Meet the world-class musicians of the San Francisco Symphony 

Here’s a closer look at some of the world-class musicians of the San Francisco Symphony.

Click on the photo at right to see a slideshow of the players in the band.

Robin Sutherland
piano
The principal pianist, easily recognizable by his ponytail, was named to the position by Seiji Ozawa four decades ago, when he was an undergraduate at the San Francisco Conservatory of Music. His appointment has been reaffirmed by music directors Edo de Waart, Herbert Blomstedt and Michael Tilson Thomas. The Colorado native attended the Juilliard School, and at 17 he was selected as the only U.S. participant at the International Bach Festival at Lincoln Center.


Jonathan Vinocour
viola
Appointed to first chair in 2009, he succeeded Geraldine Walther, who held the position for three decades. The 32-year-old principal violist’s impressive résumé includes: principal violist of the St. Louis Symphony Orchestra, guest principal of the Gewandhaus Orchestra of Leipzig and of the Orchestra Ensemble Kanazawa in Japan. A frequent soloist, he recently received first prize in the Holland America Music Society Competition and recorded his first solo album.

Carey Bell
clarinet
Occupying the William R. & Gretchen B. Kimball Chair, the principal player also is a member of the San Francisco Contemporary Music Players and performs with orchestras and chamber ensembles across the Bay Area. He has held similar posts with the San Francisco Opera Orchestra, the Syracuse Symphony Orchestra and the San Francisco Ballet Orchestra. Summer engagements have included Music@Menlo, the Oregon Bach Festival, the Telluride Chamber and the Skaneateles music festivals. He earned degrees in performance and composition from the University of Michigan.



Steven Dibner
bassoon
The associate principal bassoonist is the only musician in a family of scientists. Born in Michigan, he had to give up the clarinet because of two missing baby teeth at
age 8, and took up the violin. In high school, he played bassoon, and at Indiana University majored in music and languages, picking up Italian, French and “tour German.” A  master’s degree at Juilliard was followed by a position at the Metropolitan Opera Orchestra before joining San Francisco Symphony in 1983. He has formed chamber orchestras, and conducts, and his electric car is charged from solar cells on the roof of his Noe Valley home. Both the car battery and solar-panel technology were invented by family members.


Larry Epstein
bass
The associate principal bassist is the son and grandson of professional bassists. Raised in Florida, he played in big bands and small combos at Miami Beach hotels as a teen, also performing with his father in the Miami Philharmonic. After graduating from the University of Miami and spending three summers at Tanglewood, he played with the Milwaukee Symphony and the Orchestre Philharmonique de Strasbourg. A member of the San Francisco Symphony since 1975, Epstein also plays jazz, sometimes in clubs after symphony concerts.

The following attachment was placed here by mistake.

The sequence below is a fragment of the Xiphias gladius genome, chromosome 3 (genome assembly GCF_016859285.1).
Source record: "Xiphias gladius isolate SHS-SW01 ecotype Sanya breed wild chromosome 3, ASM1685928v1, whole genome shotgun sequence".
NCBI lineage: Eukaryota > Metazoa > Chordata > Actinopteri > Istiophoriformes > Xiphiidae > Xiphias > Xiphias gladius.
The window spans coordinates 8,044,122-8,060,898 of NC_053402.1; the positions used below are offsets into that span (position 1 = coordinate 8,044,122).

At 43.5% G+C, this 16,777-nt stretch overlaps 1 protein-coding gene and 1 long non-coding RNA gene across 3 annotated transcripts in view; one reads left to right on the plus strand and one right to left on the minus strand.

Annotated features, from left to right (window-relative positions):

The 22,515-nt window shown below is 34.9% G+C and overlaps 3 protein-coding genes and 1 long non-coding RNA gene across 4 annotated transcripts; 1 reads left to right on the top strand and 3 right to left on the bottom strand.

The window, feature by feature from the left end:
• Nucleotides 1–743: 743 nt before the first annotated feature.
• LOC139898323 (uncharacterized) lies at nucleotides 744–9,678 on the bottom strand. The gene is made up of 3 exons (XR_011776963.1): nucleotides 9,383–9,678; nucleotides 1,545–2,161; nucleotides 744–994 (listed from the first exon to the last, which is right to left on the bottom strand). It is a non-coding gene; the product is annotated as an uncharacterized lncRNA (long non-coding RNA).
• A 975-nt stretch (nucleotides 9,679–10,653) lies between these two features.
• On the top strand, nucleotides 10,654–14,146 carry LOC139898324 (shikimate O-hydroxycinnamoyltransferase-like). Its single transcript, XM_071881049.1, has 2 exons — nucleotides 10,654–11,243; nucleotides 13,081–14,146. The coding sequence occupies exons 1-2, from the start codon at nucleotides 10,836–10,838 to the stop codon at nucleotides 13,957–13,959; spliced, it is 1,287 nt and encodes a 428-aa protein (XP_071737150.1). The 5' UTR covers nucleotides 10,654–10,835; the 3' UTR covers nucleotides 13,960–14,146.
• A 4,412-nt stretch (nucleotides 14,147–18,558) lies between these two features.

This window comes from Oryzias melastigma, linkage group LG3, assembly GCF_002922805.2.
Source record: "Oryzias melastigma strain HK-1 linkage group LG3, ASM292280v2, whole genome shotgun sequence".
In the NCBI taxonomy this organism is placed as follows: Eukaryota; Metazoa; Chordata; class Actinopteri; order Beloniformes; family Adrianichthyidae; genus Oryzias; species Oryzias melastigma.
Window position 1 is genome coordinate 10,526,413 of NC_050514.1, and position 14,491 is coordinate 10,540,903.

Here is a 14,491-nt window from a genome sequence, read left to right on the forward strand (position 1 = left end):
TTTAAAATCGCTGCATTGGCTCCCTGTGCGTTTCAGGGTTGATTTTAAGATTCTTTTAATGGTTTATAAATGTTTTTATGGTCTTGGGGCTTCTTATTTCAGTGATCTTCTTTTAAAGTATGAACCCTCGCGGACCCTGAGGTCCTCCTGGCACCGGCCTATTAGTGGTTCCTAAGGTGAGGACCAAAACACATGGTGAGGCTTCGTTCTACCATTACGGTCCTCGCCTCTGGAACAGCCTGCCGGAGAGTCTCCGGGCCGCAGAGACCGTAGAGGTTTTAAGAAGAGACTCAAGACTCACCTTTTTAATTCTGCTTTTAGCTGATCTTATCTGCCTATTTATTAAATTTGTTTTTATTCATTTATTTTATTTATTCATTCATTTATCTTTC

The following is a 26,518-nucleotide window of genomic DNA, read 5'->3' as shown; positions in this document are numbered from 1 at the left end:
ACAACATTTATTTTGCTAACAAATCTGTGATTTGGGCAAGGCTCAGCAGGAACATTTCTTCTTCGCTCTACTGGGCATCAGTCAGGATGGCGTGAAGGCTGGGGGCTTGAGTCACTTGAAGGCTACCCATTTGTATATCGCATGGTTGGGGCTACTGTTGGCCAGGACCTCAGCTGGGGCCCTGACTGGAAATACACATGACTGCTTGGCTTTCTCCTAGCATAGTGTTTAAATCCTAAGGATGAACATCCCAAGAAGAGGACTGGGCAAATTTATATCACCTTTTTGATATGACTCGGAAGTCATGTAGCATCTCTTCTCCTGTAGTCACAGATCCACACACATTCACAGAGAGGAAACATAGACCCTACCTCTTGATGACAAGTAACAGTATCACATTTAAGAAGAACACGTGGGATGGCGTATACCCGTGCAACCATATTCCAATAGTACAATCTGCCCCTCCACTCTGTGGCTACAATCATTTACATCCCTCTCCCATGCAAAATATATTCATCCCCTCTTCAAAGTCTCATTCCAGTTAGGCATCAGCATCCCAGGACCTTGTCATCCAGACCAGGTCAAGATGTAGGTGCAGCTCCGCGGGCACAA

Alexander Barantschik
concertmaster
The St. Petersburg-born concertmaster worked with Michael Tilson Thomas as the first chair in the London Symphony Orchestra back in the 1990s, when MTT was principal conductor. Barantschik emigrated from Russia at a young age in 1979, having won the International Violin Competition in Sion, Switzerland, and Russian National Violin Competition. He has exclusive use of the 1742 Guarnerius del Gesù violin used in the premiere of the Mendelssohn Violin Concerto in 1845. The instrument was favored by the legendary Jascha Heifetz, who bequeathed it to the Fine Arts Museums of San Francisco, with the stipulation that it be played only by artists worthy of its legacy.

Nadya Tichman
associate concertmaster
Sitting next to the concertmaster (and occasionally replacing him), the violinist, who joined the orchestra 31 years ago, holds the Symphony Foundation Chair and served as acting concertmaster from 1998 to 2001. Born in New York, she attended Juilliard and the Curtis Institute of Music, completing studies in San Francisco. She is a founding member of the Donatello Quartet, was a co-director of Chamber Music Sundaes, and is a frequent soloist. She and her family also do volunteer work for charitable food organizations in the East Bay.

Nicole Cash

horn
The Virginia native, playing associate principal horn, came to the  orchestra from the Dallas Symphony, where she played for eight years. The active chamber musician and soloist has degrees from Northwestern and Rice universities. She served as co-principal horn with the Kwa-Zulu Natal Philharmonic of South Africa, performed with orchestras in Honolulu, San Antonio and Houston, in the Grand Tetons Music Festival Orchestra, and as guest principal horn with the St. Louis Symphony.

Douglas Rioth
harp
The principal harpist, appearing in his 30th year with the orchestra, made his solo debut in 1984 in a Handel Harp Concerto. Born in Missouri, he studied at the Interlochen Arts Academy, Cleveland Institute of Music and the Berkshire Music Center. Previously principal harpist of the Indianapolis Symphony, he has played with the Cleveland Orchestra, Detroit Symphony and Royal Winnipeg Ballet Orchestra. A regular participant in the Salzedo Summer Harp Colony in Maine, he also is on the coaching team for the San Francisco Symphony Youth Orchestra.

About The Author

Janos Gereben

Janos Gereben

Bio:
Janos Gereben is a writer and columnist for SF Classical Voice; he has worked as writer and editor with the NY Herald-Tribune, TIME Inc., UPI, Honolulu Star-Bulletin, San Jose Mercury News, Post Newspaper Group, and wrote documentation for various technology companies.
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